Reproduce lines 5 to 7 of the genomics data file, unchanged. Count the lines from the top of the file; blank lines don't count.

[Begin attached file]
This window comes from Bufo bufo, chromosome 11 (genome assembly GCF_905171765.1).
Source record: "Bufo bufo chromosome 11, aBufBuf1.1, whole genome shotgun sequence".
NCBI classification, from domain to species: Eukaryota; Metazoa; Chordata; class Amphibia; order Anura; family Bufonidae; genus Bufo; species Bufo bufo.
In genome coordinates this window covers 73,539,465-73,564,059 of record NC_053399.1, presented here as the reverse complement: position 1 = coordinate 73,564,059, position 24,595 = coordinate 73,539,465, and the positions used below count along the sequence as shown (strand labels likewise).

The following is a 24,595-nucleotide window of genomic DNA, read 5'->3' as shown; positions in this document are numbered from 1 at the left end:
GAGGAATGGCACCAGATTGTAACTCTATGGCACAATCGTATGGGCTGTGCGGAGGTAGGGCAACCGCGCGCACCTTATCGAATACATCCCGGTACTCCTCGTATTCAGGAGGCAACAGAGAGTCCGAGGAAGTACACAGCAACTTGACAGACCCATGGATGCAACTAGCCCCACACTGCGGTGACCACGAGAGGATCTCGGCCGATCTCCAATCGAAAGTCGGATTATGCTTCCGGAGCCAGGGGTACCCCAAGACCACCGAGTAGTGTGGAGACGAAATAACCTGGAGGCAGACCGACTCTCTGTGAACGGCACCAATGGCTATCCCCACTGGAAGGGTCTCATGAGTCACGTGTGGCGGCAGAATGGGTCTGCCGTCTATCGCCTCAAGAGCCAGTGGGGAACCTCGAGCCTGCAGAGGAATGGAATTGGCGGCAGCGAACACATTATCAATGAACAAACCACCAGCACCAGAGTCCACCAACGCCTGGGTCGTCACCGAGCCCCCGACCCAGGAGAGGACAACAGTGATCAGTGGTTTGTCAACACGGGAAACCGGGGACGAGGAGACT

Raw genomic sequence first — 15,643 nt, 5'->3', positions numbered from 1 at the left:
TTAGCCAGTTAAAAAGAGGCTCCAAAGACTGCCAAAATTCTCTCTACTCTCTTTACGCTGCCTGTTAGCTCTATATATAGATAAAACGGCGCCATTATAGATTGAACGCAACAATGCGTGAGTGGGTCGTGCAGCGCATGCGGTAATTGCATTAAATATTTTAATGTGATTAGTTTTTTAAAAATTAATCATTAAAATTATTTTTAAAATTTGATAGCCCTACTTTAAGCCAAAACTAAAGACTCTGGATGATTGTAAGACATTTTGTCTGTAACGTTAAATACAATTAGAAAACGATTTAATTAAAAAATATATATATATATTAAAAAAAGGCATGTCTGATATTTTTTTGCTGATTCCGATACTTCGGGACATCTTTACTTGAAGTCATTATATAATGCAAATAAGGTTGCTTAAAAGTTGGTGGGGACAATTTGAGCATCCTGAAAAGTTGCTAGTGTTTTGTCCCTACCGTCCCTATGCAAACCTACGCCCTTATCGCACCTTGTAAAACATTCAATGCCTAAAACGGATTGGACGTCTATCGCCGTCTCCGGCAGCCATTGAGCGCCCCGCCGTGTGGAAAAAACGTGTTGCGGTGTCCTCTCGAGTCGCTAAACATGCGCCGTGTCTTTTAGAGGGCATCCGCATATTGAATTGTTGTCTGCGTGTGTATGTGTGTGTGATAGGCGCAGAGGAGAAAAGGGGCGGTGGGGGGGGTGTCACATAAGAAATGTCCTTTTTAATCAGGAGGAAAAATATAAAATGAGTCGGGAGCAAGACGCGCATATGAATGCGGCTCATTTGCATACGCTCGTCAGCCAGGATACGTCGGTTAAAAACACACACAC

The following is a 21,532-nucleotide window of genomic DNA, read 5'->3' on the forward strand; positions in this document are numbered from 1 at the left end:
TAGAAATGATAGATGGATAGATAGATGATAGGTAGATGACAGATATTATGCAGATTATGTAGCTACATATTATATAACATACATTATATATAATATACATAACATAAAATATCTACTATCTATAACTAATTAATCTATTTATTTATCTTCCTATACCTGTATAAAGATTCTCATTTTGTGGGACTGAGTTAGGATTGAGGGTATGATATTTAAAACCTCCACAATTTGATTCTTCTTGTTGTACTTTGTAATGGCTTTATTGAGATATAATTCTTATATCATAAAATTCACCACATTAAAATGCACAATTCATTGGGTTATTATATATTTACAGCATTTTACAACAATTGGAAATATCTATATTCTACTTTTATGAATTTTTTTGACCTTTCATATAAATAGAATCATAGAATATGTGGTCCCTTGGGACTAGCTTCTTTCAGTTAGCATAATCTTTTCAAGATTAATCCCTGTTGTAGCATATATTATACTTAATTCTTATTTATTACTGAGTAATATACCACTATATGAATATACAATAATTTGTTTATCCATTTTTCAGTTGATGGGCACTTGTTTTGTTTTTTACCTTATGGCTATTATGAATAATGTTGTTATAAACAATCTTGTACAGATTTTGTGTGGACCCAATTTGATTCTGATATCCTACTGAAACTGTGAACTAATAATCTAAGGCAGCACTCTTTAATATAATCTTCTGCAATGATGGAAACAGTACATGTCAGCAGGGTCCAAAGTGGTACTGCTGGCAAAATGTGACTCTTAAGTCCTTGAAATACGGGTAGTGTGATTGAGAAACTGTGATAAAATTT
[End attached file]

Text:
The following is a 24,595-nucleotide window of genomic DNA, read 5'->3' as shown; positions in this document are numbered from 1 at the left end:
GAGGAATGGCACCAGATTGTAACTCTATGGCACAATCGTATGGGCTGTGCGGAGGTAGGGCAACCGCGCGCACCTTATCGAATACATCCCGGTACTCCTCGTATTCAGGAGGCAACAGAGAGTCCGAGGAAGTACACAGCAACTTGACAGACCCATGGATGCAACTAGCCCCACACTGCGGTGACCACGAGAGGATCTCGGCCGATCTCCAATCGAAAGTCGGATTATGCTTCCGGAGCCAGGGGTACCCCAAGACCACCGAGTAGTGTGGAGACGAAATAACCTGGAGGCAGACCGACTCTCTGTGAACGGCACCAATGGCTATCCCCACTGGAAGGGTCTCATGAGTCACGTGTGGCGGCAGAATGGGTCTGCCGTCTATCGCCTCAAGAGCCAGTGGGGAACCTCGAGCCTGCAGAGGAATGGAATTGGCGGCAGCGAACACATTATCAATGAACAAACCACCAGCACCAGAGTCCACCAACGCCTGGGTCGTCACCGAGCCCCCGACCCAGGAGAGGACAACAGTGATCAGTGGTTTGTCAACACGGGAAACCGGGGACGAGGAGACT

Raw genomic sequence first — 15,643 nt, 5'->3', positions numbered from 1 at the left: